Once a full investigation has been conducted, businesses can take steps to protect potential victims of forced labour, and work with the different stakeholders surrounding the situation to make corrections and changes that prevent exploitation from reoccurring. Local trade unions and charities operating in a region can provide valuable insight on what measures and processes will help businesses to address the issue.

Demonstrating clear, credible progress

Simply being aware of ESG risks is no longer enough to satisfy investors’, consumers’ and governments’ concerns. These stakeholders expect businesses to measure the severity of risks, prioritise business resources accordingly, and demonstrate proactive action in addressing the most significant concerns.

Data on a business’s operations, employees and supply chain is crucial for doing this. It enables companies to identify and tackle social and environmental sustainability issues, measure ESG performance, and evidence positive impact in a credible way. This data can even help companies to earn better ESG ratings by showing they are going beyond a framework’s minimum requirements.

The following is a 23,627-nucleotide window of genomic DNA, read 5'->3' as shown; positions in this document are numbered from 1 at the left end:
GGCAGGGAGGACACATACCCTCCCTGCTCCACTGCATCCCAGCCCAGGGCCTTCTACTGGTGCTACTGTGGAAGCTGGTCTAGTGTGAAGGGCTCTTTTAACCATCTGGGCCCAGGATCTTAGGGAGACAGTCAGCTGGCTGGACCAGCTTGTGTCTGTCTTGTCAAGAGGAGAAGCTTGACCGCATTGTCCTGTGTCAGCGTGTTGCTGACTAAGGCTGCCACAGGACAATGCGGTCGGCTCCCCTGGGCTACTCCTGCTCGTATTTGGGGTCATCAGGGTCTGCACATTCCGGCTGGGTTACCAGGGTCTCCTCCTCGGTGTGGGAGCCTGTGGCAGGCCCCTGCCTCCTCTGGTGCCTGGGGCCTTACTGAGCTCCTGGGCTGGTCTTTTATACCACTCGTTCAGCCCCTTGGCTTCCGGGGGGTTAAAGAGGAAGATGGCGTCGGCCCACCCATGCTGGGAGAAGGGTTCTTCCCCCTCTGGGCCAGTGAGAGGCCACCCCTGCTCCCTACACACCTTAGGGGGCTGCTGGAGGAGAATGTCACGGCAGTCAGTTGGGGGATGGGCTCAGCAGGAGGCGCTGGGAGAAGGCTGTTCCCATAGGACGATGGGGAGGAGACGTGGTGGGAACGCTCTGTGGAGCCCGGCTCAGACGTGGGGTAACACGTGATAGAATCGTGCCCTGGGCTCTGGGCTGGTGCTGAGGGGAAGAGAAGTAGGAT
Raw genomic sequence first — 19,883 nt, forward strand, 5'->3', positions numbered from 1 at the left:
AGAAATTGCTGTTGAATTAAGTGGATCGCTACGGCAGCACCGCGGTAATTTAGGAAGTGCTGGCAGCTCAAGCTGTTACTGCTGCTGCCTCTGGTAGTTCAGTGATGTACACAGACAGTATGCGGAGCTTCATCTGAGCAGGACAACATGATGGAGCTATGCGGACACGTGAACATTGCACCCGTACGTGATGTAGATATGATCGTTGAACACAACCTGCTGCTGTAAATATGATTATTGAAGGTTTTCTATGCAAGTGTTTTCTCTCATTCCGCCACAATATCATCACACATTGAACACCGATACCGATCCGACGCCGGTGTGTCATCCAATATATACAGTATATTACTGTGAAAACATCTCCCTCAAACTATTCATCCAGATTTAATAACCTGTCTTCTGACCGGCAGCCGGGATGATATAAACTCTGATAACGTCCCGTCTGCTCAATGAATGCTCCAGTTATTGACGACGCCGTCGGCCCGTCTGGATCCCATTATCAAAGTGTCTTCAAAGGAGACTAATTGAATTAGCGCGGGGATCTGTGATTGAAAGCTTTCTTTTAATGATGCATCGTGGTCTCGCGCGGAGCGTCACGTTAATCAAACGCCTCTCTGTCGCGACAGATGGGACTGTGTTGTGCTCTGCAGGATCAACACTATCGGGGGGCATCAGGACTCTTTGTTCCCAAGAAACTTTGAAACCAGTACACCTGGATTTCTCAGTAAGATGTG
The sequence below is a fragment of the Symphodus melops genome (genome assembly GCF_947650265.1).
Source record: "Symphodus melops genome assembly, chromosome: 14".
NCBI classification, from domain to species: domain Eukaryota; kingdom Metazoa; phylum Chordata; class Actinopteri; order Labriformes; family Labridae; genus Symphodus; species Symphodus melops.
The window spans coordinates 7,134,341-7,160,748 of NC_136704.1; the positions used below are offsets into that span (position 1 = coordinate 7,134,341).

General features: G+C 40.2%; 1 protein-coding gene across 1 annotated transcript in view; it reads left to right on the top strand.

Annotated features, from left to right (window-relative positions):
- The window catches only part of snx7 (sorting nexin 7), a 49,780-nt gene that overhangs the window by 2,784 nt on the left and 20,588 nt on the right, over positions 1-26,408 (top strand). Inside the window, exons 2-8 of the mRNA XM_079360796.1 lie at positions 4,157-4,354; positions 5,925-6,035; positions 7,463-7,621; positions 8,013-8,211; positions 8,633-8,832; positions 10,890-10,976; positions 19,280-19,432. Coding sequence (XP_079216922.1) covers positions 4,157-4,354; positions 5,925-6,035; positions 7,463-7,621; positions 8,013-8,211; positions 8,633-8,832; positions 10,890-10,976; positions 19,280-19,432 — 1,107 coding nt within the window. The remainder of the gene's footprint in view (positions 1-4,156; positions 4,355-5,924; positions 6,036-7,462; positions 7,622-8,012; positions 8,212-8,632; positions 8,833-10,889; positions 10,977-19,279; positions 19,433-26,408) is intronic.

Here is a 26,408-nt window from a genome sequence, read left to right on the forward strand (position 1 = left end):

Using the right data to build better visibility of supply chains, tackle ESG issues and show genuine progress can ultimately drive operational, reputational and financial benefits, while also supporting long-term business sustainability and supply chain resilience.